The processor means 100 may contain an accumulator counter 126 which will count the number of times the pumping unit 40 strokes. This will then by multiplied by the capacity of the pump as shown in box 128, which will render the volume of liquid pumped 130. This will render further checks and balances that the system is functioning properly.
Changes and modifications in the specifically described embodiments can be carried out without departing from the scope of the invention which is intended to be limited only by the scope of the appended claims.
|Cited Patent||Filing date||Publication date||Applicant||Title|
|US288446 *||Aug 24, 1883||Nov 13, 1883||Apparatus for regulating the flow and pressure of gas in gas-wells|
|US3922116 *||Apr 15, 1974||Nov 25, 1975||Dresser Ind||Reversing mechanism for double-action hydraulic oil well pump|
|US3965983 *||Dec 13, 1974||Jun 29, 1976||Billy Ray Watson||Sonic fluid level control apparatus|
|US4042025 *||Sep 17, 1976||Aug 16, 1977||Standard Oil Company (Indiana)||Hydraulic control system underflow valve control method and apparatus|
|US4541274 *||May 10, 1984||Sep 17, 1985||Board Of Regents For The University Of Oklahoma||Apparatus and method for monitoring and controlling a pump system for a well|
|US4625807 *||Jun 14, 1985||Dec 2, 1986||Harlow Delmont E||Method and apparatus for recovery of water-immiscible liquids from water-bearing formations|
|US4727936 *||Apr 24, 1986||Mar 1, 1988||Q.E.D. Environmental Systems, Inc.||Recovery and control system for leachate collection|
|US4747451 *||Aug 6, 1987||May 31, 1988||Oil Well Automation, Inc.||Level sensor|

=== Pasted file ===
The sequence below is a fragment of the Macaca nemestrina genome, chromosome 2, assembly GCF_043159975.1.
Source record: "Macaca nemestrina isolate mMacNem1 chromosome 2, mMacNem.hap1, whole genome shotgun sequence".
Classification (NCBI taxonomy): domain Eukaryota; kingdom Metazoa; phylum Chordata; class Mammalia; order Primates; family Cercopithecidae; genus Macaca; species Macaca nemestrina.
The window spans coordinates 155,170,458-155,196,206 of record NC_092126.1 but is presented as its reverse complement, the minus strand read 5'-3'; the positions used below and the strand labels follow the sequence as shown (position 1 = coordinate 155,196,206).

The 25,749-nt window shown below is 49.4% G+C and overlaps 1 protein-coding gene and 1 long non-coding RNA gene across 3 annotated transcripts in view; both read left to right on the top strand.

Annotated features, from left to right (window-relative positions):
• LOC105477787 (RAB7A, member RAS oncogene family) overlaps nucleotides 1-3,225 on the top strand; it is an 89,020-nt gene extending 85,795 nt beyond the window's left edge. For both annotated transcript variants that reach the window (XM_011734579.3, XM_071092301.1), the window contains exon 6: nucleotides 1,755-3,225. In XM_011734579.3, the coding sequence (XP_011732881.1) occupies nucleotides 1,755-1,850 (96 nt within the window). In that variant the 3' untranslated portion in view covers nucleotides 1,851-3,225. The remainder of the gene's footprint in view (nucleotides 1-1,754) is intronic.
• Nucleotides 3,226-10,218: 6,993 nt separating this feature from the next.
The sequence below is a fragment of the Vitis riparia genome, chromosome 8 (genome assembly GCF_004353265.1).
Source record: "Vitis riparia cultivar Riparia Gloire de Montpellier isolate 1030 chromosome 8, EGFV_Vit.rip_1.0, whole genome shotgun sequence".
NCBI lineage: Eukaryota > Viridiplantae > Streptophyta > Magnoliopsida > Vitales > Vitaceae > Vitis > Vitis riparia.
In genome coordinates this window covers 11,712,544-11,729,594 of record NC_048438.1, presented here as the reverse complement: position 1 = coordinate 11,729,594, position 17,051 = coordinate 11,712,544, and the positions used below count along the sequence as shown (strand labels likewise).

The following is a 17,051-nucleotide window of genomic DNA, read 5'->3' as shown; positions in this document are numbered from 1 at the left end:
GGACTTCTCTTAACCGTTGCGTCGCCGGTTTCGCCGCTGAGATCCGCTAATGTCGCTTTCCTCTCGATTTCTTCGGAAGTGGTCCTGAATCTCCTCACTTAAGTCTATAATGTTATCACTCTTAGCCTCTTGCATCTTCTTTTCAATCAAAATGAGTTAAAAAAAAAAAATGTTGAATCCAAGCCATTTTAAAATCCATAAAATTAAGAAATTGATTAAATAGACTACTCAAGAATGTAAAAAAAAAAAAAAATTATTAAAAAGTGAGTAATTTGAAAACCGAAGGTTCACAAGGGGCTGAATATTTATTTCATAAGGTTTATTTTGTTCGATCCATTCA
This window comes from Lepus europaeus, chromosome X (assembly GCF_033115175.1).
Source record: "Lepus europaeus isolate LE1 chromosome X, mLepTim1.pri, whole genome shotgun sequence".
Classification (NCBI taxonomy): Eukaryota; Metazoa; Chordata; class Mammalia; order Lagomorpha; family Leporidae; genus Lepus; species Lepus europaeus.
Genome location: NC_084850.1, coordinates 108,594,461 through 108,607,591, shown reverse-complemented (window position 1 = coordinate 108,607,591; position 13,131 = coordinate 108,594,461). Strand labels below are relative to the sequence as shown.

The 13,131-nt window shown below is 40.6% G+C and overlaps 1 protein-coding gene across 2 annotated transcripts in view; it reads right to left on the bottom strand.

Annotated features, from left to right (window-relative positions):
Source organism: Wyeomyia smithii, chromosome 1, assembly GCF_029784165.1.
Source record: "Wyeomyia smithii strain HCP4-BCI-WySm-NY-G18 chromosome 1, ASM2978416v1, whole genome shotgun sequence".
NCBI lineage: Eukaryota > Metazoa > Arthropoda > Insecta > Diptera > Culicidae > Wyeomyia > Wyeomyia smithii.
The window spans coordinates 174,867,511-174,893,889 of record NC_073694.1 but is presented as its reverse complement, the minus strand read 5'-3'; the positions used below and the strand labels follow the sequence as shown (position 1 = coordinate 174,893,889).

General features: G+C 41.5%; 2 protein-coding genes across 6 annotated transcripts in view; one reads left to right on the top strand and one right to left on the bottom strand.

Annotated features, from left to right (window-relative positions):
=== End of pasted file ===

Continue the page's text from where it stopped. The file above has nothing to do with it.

|US4934458 *||Mar 10, 1988||Jun 19, 1990||Warburton James G||Small diameter dual pump pollutant recovery system|
|US5028212 *||Sep 26, 1989||Jul 2, 1991||Brophey Robert W||Method and apparatus for removal of floating immiscible liquids|
|US5049037 *||Dec 26, 1989||Sep 17, 1991||R. E. Wright Associates, Inc.||Automatic well pump skimmer level control|
|Citing Patent||Filing date||Publication date||Applicant||Title|
|US5474685 *||Feb 14, 1994||Dec 12, 1995||Breslin; Michael K.||Apparatus and method for detecting and recovering immiscible liquids of different densities|
|US5549157 *||Oct 24, 1994||Aug 27, 1996||Qed Enviromental Systems, Inc.||Electronic counter with pump-mounted sensor for cycle indication|
|US5639380 *||May 31, 1994||Jun 17, 1997||Misquitta; Neale J.||System for automating groundwater recovery controlled by monitoring parameters in monitoring wells|
|US5823262 *||Apr 10, 1996||Oct 20, 1998||Micro Motion, Inc.||Coriolis pump-off controller|
|US5993660 *||Oct 22, 1997||Nov 30, 1999||Lockheed Martin Idaho Technologies Company||Method of remediation of contaminants in porous media through minimization of bouyancy effects|
|US6190092 *||Nov 23, 1998||Feb 20, 2001||The University Of North Carolina At Chapel Hill||Density-enhanced remediation of dense non-aqueous phase liquid contamination of subsurface environments|
|US6261029||Jun 10, 1999||Jul 17, 2001||The University Of North Carolina At Chapel Hill||Density-enhanced remediation of non-aqueous phase liquid contamination of subsurface environments|
|US6451210||Nov 20, 2000||Sep 17, 2002||General Electric Company||Method and system to remotely monitor a carbon adsorption process|
|US6460622||Apr 6, 2001||Oct 8, 2002||Global Energy Research, Llc||Apparatus and system control for the removal of fluids and gas from a well|
|US6491828||Nov 7, 2000||Dec 10, 2002||General Electric Company||Method and system to remotely monitor groundwater treatment|
|US6615925||Oct 4, 2002||Sep 9, 2003||Global Energy Research Llc||Pump control method and apparatus|
|US7117120||Sep 5, 2003||Oct 3, 2006||Unico, Inc.||Control system for centrifugal pumps|
|US7168924||Sep 5, 2003||Jan 30, 2007||Unico, Inc.||Rod pump control system including parameter estimator|
|US7558699||Aug 10, 2006||Jul 7, 2009||Unico, Inc.||Control system for centrifugal pumps|